What projects did you make in HS woodshop class?

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On Mon, 21 Feb 2005 04:38:13 GMT, the inscrutable "Keith Carlson"

I had Wood Shop and Metal Shop in 1968. I also have a 1916 book by Varnum titled "Arts & Crafts Design" which was originally titled "Industrial Arts Design: A Textbook of Practical Methods for Students, Teachers, and Craftsmen." Tell JOAT there were no pansies back then. ;)
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Mon, Feb 21, 2005, 7:15am (EST-3) novalidaddress@di\/ersify.com (LarryJaques) says to say: " Tell JOAT there were no pansies back then.
Hmm, I gradgeeated in '58. They had 'em then. What happened, someone forget to water 'em?
JOAT Intellectual brilliance is no guarantee against being dead wrong. - David Fasold
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Mon, Feb 21, 2005, 4:38am (EST+5) snipped-for-privacy@mchsi.com (KeithCarlson) asks: Was it a 4-mile walk to school? Uphill both ways?
Afraid it was only going on a mile, and yes, it was walked - rain, sunshine, snow, whatever. I think the only time I got driven to school was the first day. And only about half of it was uphill. Then when I was in the 7th grade we moved, and it was several miles to school, so I got to ride the bus. I was at the end of the route going to school, so got there fast. And, I was at the end of the route coming home, so spent about an hour or more getting home.
JOAT Intellectual brilliance is no guarantee against being dead wrong. - David Fasold
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On Sun, 20 Feb 2005 09:36:43 -0500, Owen Lawrence wrote:

Woodshop & metalshop was in the 8th grade. Made a few small things I can't even remember, and a potters whell for mum. It had a kick arm to keep a flywheel going. Metalshop was a center punch and the "biggie" was a firewood carrier/holder. It was a circular piece of sheet steel with 4 hunks of chopped off heavy aluminum angle rivetted to it for feet and a beefy hunk of aluminum bar rolled into a circle that wrapped arount the curved steel carrier for a handle. It was also rivetted to the steel shell. The wood carrier is still in mum's house though no more in use as she had a NG insert put in the fireplace. She's too old (93) to use the potters wheel, and it disappeared a few years ago, hopefully to one of her great-grandchildren.
- Doug
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"Owen Lawrence" wrote in message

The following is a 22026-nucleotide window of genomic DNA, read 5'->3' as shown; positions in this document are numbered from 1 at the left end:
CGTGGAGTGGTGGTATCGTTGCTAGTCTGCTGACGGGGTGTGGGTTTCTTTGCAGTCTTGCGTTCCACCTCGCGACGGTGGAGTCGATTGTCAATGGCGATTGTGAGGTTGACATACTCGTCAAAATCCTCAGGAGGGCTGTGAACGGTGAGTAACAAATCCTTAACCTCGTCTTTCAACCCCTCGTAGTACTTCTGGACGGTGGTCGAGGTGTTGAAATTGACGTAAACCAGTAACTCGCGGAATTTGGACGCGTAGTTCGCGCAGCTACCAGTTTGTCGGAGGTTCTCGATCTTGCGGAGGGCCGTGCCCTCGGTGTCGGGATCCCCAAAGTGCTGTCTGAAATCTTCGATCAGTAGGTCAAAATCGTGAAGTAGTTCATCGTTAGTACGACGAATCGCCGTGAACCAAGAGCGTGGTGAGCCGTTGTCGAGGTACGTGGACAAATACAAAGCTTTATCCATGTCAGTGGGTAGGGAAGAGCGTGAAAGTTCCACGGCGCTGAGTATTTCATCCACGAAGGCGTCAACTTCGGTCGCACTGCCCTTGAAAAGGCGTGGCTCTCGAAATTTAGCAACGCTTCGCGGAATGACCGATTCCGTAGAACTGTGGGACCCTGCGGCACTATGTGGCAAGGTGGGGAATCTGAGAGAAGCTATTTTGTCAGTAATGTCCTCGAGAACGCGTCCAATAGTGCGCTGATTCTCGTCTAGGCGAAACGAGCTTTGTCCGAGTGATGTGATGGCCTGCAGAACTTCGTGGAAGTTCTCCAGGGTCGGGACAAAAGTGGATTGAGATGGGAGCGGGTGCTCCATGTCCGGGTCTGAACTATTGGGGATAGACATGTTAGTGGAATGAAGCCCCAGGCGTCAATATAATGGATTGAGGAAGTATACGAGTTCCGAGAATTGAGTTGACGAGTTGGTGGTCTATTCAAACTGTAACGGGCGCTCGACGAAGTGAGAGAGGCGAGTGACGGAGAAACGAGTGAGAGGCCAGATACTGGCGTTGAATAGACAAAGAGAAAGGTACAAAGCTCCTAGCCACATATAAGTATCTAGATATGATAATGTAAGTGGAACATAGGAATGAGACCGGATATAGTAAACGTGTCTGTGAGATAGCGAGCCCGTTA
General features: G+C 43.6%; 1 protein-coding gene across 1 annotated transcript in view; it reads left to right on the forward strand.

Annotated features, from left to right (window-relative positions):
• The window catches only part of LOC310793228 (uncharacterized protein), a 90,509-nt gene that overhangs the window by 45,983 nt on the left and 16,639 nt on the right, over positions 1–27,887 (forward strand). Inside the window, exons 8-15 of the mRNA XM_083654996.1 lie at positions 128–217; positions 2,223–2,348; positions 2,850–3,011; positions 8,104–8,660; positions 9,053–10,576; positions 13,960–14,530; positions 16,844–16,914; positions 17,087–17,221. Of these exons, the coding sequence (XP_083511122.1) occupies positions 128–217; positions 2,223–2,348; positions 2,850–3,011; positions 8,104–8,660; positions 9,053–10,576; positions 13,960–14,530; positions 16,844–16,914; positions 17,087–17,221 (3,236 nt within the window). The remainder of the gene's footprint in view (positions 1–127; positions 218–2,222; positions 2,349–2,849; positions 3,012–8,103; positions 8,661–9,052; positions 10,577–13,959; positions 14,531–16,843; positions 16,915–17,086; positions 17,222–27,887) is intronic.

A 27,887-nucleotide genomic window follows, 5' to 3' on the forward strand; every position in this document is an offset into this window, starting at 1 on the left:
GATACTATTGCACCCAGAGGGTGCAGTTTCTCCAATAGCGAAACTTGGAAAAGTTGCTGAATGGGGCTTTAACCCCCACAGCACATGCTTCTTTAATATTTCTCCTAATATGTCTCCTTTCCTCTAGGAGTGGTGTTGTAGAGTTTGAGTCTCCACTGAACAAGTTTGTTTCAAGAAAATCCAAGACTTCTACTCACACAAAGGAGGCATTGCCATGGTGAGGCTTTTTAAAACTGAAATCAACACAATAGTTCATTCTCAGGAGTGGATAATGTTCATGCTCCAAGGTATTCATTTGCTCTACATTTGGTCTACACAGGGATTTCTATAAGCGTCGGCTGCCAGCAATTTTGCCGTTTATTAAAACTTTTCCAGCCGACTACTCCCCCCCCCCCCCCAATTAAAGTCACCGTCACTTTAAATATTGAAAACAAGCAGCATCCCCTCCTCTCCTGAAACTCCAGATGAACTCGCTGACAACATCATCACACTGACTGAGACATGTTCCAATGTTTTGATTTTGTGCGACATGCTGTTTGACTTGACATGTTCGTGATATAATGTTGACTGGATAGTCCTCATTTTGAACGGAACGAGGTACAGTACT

Woodshop: cutting board(s), tall bookshelf and, of course, the requisite for that day and age, a counter top cookbook holder for Mom.
Metalshop: cast aluminum skillet, cast aluminum feed scoop, 6' tall birdcage.

Mostly baseball bat paddles for the other coaches in the district ... this was about 47 years ago and, unlike today, discipline was applied topically to the area where it was thought likely to make the most memorable impression.
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middle school: a small shelf consisting of a board and 2 plexiglass shelves. disappeared. fox head sihoulette (sp??) which I still have. In high school, for the beginning class, everyone made a bedside table out of wood of their choice (mine was pine :). I still have it, and now I understand why I got a poor grade on it! :). For the advanced class, I made this humungous computer desk out of oak ply and oak facing. That was a big heavy sucker. I designed it around my Atari 400 system at that time. got rid of that. Also made a few small pieces.
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The two I remember were the walnut crescent moon lamp and the wooden-based hammered copper ashtray. It's been a looooong time since I made them. 1967 for the ashtray, and Mom asked me if I wanted the crescent lamp back 2 years ago when she moved. (I didn't)
Thanks for the mammaries.
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Larry Jaques wrote:
<snip>

Is there you're trying to tell us?
;-) Glen
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Glen wrote:

Make that "Is there something you're trying to tell us?"
;-) glen
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On Mon, 21 Feb 2005 12:29:58 GMT, the inscrutable Glen